"My name is Gwendolene Mugodi and I am a writer and the founder of Paivapo Storytellers, a movement that aims to provide better access to local, good quality literature to the children in Zimbabwe--and eventually beyond. Our work would not be complete without the help of local artists like Abel Zvorufura who I met through the National Gallery of Zimbabwe. As two different artists we spent about a month and a half going back and forth on this book until we got to a place we were both happy with. I look forward to sharing that full book in a few months, but for now here's a little bit about Abel and why he does what he does."
The Value of Fun
Entrepreneurship is a famously demanding career, which is why for successful entrepreneurs, it’s not a career, it’s a life style. For social entrepreneurs, this life style stands to be even more all-consuming. After all, your minimum viable product isn’t just defined by how much a user likes it, but also by its social impact. That’s a hefty call to action and the reason that social entrepreneurship isn’t a 9 to 5 summer job. It’s a 24/7 initiative for your entire team.
It takes a true team that’s worth more than the sum of its parts to keep up the 24/7 pace. No matter how productive each individual is, there’s no match for a team with a sense of empathy and compassion for each other. The Better World by Design committee has learned that first hand since its beginning six years ago. This year, we took care to make sure that beyond the meetings, emails and phone calls, there was a common bond; a friendship with a social mission. Now, with our committee spread around the world, our smaller groups in Providence and New York City are getting together, hitting the town and hitting the road. We’re keeping the social impact fresh with a little good old fashioned fun. For the crew here in Providence, we decided to get out of the city and head north, to my family’s house in Maine for a weekend.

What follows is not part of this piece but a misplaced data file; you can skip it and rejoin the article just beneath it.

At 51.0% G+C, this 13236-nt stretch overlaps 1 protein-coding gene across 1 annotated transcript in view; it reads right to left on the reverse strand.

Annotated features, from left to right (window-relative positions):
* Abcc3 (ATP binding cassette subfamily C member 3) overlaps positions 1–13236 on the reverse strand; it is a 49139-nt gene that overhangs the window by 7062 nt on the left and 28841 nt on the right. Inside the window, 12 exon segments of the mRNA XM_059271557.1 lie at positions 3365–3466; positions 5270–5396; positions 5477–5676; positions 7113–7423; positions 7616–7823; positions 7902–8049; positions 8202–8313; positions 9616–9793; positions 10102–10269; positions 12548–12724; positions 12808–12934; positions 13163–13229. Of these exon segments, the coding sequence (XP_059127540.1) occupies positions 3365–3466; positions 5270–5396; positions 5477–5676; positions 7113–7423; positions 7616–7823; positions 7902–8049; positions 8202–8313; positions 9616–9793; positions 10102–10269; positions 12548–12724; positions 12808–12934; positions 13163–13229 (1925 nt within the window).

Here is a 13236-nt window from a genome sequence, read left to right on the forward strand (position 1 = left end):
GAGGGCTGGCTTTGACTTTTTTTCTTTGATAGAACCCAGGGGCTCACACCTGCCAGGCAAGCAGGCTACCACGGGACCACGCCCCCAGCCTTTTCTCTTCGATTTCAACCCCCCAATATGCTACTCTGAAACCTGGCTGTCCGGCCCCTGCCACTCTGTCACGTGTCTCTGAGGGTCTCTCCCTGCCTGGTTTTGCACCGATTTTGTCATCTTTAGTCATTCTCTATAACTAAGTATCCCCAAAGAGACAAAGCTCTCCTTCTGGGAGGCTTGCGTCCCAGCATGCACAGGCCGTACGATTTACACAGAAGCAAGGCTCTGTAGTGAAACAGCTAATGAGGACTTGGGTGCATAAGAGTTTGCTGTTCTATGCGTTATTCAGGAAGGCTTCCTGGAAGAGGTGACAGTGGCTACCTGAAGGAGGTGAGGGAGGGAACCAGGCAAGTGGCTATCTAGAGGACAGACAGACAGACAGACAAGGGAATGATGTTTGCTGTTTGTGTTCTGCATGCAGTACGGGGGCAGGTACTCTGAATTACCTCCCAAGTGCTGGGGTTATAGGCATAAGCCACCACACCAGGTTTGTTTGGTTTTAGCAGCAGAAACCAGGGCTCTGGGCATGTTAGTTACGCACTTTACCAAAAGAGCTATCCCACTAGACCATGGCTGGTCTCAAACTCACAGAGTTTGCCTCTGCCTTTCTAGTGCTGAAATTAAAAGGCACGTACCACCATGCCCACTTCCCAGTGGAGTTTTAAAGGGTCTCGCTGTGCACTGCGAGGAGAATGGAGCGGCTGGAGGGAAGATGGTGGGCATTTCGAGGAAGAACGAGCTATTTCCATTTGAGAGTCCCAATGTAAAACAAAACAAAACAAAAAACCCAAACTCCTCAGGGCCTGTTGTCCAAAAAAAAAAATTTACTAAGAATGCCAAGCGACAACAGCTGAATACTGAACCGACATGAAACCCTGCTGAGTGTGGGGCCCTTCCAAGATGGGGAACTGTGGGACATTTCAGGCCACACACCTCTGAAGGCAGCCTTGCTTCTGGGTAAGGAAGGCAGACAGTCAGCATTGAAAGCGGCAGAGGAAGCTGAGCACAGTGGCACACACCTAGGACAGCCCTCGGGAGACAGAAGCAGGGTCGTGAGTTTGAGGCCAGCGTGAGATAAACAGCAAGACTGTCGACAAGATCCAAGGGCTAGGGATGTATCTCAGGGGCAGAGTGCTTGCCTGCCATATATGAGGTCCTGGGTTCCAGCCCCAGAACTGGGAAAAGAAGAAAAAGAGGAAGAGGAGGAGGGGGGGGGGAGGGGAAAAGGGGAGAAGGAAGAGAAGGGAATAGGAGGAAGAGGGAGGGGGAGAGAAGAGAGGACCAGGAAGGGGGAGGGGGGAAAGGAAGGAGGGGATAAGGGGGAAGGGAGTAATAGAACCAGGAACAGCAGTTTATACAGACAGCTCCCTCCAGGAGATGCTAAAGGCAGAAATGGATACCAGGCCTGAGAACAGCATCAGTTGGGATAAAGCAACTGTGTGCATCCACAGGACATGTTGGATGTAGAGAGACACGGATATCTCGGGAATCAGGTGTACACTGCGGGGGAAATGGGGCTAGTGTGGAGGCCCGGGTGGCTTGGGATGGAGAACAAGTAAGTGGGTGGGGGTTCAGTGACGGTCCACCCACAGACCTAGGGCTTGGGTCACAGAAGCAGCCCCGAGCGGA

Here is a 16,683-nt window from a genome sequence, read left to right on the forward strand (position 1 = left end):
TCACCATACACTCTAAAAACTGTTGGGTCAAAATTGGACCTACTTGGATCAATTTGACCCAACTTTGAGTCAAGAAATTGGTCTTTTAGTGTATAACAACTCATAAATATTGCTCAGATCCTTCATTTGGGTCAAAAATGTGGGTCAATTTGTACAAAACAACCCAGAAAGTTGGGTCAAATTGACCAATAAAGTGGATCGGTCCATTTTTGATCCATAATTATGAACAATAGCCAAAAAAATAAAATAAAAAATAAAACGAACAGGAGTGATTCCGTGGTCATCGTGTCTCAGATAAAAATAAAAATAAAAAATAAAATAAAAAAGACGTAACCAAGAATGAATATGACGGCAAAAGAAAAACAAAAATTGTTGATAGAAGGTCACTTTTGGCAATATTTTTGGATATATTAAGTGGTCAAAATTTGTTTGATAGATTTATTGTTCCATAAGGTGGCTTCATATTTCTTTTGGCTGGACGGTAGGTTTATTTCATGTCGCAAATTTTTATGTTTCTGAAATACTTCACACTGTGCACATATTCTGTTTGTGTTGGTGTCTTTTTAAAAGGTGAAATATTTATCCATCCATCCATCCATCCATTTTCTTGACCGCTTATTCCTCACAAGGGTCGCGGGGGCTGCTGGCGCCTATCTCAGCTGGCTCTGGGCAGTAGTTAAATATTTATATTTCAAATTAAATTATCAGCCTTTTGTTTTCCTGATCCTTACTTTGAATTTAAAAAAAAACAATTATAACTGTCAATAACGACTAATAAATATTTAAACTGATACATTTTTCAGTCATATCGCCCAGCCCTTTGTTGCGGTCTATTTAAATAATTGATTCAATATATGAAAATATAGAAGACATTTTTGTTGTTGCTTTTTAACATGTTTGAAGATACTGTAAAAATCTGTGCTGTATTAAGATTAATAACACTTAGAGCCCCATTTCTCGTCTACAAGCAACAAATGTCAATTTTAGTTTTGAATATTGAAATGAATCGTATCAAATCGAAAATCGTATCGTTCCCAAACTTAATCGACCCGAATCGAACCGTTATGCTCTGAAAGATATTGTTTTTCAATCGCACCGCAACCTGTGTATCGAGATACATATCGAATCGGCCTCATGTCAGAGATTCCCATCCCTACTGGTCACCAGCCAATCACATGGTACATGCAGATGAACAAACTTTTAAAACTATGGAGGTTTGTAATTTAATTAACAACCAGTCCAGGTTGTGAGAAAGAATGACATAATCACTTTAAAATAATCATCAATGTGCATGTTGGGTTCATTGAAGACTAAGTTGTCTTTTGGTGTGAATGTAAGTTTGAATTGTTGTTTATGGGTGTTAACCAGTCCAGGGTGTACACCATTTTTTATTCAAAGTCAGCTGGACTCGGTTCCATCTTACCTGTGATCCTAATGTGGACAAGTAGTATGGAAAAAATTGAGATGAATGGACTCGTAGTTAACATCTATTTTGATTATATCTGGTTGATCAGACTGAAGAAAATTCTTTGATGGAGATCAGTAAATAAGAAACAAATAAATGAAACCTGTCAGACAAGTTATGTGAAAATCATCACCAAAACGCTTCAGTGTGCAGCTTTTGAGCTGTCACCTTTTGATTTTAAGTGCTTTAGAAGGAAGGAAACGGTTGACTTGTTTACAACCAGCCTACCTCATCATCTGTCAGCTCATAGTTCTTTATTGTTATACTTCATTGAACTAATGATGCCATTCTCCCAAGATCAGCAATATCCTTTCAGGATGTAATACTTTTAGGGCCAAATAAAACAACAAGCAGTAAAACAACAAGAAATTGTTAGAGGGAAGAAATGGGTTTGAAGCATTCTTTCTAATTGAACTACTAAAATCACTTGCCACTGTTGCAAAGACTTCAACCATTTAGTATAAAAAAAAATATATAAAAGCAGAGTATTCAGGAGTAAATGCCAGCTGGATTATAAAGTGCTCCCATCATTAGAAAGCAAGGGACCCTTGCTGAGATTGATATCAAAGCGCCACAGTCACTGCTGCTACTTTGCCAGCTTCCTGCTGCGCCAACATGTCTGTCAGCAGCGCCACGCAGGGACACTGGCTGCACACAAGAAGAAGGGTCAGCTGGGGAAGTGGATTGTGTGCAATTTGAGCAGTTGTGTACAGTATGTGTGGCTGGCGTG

I never thought I’d see a ZipCar with Rhode Island plates parked in my driveway at home, but there it was on a Friday night after a three hour drive. Saturday, we adventured to Monhegan Island, 12 miles off the coast of Maine, for a day of hiking and exploring the tallest cliffs in Maine. We capped it off with a swim in a hidden glacial pond and a lobster bake over a roaring fire in our back yard. In a single 48 hour ZipCar rental, we covered good ground and had a quintessential Maine weekend. But the travel dairy isn’t the important part.
The real benefit of the getaway is obvious in the picture of our group smiling on the front stoop with my mother and our loving dog Lady. For the Better World by Design Providence Outpost, we had a 48 hour long trust fall. We trusted Jeff with the road trip playlist (good choice) and Keela with her first lobster. More importantly, we returned to Providence a team forged in the fires of Boston traffic and refreshed by the ocean air of the Vacation State. We came back ready to pick up where we left off with renewed enthusiasm, having spent a weekend actively avoiding email and our To-Do lists. I have no doubt the progress we’ve made since then is in part thanks to the smiles seen on our front stoop, and the bag of freshly picked peas stuck under Keela’s arm.